The University of Waterloo has been again named Canada's most innovative university for the 23rd straight year in Maclean's magazine's annual ranking of universities. The magazine, which admits the ratings are subjective, also called the university 'Best Overall' and top of the heap when it comes to making the 'Leaders of Tomorrow.'
But who are the university's most successful and innovative graduates? There's a long list to pick from - University of Waterloo grads have gone on to work in tech, science, politics and the arts, picked up Academy Awards, starred in hit TV shows, and have even influenced Canada's standing on the world stage.
Here's a look at ten innovative and influential former Waterloo students:
Mike Lazaridis cofounded Research in Motion in 1984, along with Doug Fregin and if you're reading this list on a smartphone, you've got them to thank. The company launched the first smartphone ever, the BlackBerry 5180 in 2002, changing mobile communications. Lazaridis also donated money to start the University of Waterloo's Institute for Quantum Computing, as well as the Perimeter Institute for Theoretical Physics. Lazaridis also has an Academy Award to his name, a 1999 technical Oscar for work refining and further developing digital time-code slates. Those slates have time code that film editors use to match with shots, helping them edit more quickly and efficiently.
The former dragon on CBC's Dragon's Den graduated from UW's Faculty of Environment with a bachelor of environmental studies in 1977. Despite no background in engineering, he founded a software company, SoftKey, that provided home learning software on CD-ROM, along with John Freeman. The company went on to acquire The Learning Company and took that company's name, becoming a massive player in home educational software, and was eventually acquired itself for $4 billion. O'Leary was a co-host of a Discovery Channel series called Project Earth about 10 innovative developments that could fight climate change, and continues to be an investor on ABC's Shark Tank. He is an author and investor.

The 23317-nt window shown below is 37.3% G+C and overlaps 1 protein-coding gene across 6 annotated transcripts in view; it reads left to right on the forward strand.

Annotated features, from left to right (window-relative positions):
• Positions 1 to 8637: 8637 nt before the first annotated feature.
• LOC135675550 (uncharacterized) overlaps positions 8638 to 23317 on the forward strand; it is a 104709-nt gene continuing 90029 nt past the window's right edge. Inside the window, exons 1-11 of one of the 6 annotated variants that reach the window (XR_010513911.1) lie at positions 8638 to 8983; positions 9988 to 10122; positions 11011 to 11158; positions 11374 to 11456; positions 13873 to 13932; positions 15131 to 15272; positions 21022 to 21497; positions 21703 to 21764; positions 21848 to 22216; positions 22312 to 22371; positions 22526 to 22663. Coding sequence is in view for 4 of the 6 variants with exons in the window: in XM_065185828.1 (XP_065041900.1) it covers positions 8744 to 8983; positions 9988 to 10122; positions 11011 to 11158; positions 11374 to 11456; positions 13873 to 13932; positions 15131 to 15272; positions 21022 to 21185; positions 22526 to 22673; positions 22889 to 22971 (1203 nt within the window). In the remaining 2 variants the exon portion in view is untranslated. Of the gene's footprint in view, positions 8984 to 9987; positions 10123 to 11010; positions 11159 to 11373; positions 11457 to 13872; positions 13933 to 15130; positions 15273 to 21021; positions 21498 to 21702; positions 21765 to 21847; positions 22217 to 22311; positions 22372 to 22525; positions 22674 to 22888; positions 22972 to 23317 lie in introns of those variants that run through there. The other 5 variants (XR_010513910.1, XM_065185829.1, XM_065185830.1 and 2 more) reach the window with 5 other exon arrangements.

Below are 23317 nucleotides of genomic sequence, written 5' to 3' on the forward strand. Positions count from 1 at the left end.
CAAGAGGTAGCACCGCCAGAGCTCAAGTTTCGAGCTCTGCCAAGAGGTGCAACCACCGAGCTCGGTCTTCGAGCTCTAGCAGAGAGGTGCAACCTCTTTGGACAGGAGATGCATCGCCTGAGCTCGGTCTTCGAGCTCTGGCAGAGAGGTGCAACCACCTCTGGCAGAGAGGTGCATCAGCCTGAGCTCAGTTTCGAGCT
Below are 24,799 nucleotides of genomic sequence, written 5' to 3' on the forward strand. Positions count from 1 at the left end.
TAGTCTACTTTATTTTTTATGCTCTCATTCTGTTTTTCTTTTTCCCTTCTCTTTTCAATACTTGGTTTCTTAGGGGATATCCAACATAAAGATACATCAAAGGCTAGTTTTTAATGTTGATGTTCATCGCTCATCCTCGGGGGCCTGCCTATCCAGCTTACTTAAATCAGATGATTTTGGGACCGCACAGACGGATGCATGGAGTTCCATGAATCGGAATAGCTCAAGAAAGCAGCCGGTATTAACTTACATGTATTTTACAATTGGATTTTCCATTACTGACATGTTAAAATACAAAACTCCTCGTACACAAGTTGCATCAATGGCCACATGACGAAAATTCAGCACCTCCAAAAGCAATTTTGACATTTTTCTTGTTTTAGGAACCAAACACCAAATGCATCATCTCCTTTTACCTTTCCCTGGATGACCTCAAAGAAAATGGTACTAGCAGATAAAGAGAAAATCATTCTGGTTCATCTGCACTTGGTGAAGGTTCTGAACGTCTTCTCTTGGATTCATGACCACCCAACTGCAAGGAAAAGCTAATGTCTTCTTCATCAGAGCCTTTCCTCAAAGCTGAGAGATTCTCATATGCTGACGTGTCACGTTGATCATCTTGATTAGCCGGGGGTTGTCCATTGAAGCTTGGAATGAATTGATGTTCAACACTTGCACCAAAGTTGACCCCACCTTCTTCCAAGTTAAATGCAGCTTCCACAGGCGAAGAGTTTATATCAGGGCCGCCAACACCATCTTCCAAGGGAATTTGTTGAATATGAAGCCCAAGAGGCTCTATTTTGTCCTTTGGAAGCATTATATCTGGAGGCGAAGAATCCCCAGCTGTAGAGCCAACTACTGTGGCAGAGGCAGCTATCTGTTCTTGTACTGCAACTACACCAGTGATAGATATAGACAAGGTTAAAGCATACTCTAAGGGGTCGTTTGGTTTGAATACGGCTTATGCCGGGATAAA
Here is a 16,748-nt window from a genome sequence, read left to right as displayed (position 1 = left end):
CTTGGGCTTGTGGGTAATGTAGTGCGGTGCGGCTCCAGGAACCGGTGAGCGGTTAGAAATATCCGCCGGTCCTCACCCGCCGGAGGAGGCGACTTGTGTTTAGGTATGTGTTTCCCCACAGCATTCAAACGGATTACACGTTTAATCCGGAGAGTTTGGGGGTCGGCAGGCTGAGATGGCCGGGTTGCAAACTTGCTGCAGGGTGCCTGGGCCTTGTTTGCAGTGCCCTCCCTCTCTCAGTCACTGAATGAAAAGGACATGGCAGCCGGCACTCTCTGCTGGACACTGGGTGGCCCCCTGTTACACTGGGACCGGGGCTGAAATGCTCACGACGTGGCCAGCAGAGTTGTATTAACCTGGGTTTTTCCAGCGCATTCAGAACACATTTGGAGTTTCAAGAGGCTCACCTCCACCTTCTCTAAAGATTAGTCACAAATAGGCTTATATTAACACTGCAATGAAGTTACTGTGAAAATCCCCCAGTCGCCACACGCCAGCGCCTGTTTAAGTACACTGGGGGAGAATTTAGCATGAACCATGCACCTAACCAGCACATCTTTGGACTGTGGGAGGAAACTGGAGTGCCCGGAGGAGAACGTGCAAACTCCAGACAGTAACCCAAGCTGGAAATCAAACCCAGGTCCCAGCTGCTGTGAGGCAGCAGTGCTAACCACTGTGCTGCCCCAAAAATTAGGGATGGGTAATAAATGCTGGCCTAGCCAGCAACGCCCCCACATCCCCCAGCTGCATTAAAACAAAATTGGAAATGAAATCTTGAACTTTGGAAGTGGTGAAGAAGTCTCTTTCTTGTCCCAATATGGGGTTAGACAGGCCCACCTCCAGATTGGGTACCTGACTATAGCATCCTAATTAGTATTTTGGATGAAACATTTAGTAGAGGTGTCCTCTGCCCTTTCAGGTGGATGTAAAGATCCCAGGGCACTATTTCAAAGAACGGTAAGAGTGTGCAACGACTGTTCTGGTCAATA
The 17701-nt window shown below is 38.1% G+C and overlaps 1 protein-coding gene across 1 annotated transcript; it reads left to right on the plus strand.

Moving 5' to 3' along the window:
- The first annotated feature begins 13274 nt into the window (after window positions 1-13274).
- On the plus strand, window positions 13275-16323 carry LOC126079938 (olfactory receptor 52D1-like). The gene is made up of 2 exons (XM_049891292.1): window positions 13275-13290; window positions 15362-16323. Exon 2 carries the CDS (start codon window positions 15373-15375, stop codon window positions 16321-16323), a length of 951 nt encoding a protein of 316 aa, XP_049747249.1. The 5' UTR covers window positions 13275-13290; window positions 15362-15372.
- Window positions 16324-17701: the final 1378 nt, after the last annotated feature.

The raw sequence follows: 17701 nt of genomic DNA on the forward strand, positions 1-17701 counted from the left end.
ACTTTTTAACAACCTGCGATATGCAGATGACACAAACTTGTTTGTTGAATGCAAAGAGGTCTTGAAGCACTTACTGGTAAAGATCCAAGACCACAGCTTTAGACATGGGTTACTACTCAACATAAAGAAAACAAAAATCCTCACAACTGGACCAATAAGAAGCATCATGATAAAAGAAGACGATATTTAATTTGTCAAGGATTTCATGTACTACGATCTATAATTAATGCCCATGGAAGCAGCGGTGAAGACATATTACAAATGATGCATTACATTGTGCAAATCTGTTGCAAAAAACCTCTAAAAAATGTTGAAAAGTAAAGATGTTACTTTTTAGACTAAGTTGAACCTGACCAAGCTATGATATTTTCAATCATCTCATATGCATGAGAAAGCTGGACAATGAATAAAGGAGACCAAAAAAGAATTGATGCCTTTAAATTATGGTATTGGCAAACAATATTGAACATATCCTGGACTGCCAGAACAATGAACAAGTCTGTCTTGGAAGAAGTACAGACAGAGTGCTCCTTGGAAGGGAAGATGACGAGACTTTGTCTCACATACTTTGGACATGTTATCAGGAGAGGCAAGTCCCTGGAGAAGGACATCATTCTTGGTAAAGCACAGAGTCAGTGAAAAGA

Lenio graduated from UW's mechanical engineering program in 2004. She's now the first Canadian and the first woman to lead a simulated Mars mission, which is taking place at a NASA facility in Hawaii, and started on October 15. The program, which began on Oct. 15, is called HI-SEAS, or Hawai'i Space Exploration Analog and Simulation, and this current mission is the longest space travel simulation ever attempted in the U.S. and includes six crew members and two reserve members. The team will live in geodesic dome just 36 feet in diameter for the next eight months on the Mauna Loa volcano next to an abandoned quarry. NASA wants to gain a better understanding of the human dynamics at play in long-term space missions. In addition, Lenio will perform her own experiements on anerobic composting and gardening inside using LED lights.
Baker is the founder and president of Desire2Learn, now known as D2L, which makes the Brightspace educational software platform. The company says over 1,110 clients use Brightspace, which adds up to a total of close to 15 million individual users from kindergarten to government and healthcare workers.